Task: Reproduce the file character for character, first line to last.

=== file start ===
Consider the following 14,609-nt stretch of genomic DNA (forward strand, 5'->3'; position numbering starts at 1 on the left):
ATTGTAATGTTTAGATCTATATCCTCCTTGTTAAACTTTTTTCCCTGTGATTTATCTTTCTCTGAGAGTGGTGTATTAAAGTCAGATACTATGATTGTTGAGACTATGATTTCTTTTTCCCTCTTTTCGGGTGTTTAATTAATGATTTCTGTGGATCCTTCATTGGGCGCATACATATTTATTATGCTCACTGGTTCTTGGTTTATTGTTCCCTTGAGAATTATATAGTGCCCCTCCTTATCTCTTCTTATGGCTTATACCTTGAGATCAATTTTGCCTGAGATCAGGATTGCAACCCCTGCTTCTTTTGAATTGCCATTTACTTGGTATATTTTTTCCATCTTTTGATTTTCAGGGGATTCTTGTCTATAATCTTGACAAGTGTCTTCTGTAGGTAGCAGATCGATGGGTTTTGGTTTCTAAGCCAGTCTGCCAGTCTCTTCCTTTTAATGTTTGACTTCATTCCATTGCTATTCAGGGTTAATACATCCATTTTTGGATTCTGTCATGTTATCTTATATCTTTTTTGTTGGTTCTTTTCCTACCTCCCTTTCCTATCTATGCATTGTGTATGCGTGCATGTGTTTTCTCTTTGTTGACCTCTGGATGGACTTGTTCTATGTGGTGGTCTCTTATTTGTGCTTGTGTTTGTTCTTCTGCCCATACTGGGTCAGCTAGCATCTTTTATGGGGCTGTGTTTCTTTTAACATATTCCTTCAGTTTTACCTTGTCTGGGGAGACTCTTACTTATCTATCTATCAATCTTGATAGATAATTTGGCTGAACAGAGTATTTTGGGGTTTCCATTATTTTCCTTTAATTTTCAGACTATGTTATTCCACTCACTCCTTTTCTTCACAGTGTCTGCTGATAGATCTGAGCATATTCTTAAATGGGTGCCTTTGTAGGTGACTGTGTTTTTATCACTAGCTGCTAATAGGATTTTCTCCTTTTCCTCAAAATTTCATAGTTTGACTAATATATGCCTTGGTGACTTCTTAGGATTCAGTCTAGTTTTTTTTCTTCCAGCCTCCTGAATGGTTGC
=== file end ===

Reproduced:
Consider the following 14,609-nt stretch of genomic DNA (forward strand, 5'->3'; position numbering starts at 1 on the left):
ATTGTAATGTTTAGATCTATATCCTCCTTGTTAAACTTTTTTCCCTGTGATTTATCTTTCTCTGAGAGTGGTGTATTAAAGTCAGATACTATGATTGTTGAGACTATGATTTCTTTTTCCCTCTTTTCGGGTGTTTAATTAATGATTTCTGTGGATCCTTCATTGGGCGCATACATATTTATTATGCTCACTGGTTCTTGGTTTATTGTTCCCTTGAGAATTATATAGTGCCCCTCCTTATCTCTTCTTATGGCTTATACCTTGAGATCAATTTTGCCTGAGATCAGGATTGCAACCCCTGCTTCTTTTGAATTGCCATTTACTTGGTATATTTTTTCCATCTTTTGATTTTCAGGGGATTCTTGTCTATAATCTTGACAAGTGTCTTCTGTAGGTAGCAGATCGATGGGTTTTGGTTTCTAAGCCAGTCTGCCAGTCTCTTCCTTTTAATGTTTGACTTCATTCCATTGCTATTCAGGGTTAATACATCCATTTTTGGATTCTGTCATGTTATCTTATATCTTTTTTGTTGGTTCTTTTCCTACCTCCCTTTCCTATCTATGCATTGTGTATGCGTGCATGTGTTTTCTCTTTGTTGACCTCTGGATGGACTTGTTCTATGTGGTGGTCTCTTATTTGTGCTTGTGTTTGTTCTTCTGCCCATACTGGGTCAGCTAGCATCTTTTATGGGGCTGTGTTTCTTTTAACATATTCCTTCAGTTTTACCTTGTCTGGGGAGACTCTTACTTATCTATCTATCAATCTTGATAGATAATTTGGCTGAACAGAGTATTTTGGGGTTTCCATTATTTTCCTTTAATTTTCAGACTATGTTATTCCACTCACTCCTTTTCTTCACAGTGTCTGCTGATAGATCTGAGCATATTCTTAAATGGGTGCCTTTGTAGGTGACTGTGTTTTTATCACTAGCTGCTAATAGGATTTTCTCCTTTTCCTCAAAATTTCATAGTTTGACTAATATATGCCTTGGTGACTTCTTAGGATTCAGTCTAGTTTTTTTTCTTCCAGCCTCCTGAATGGTTGC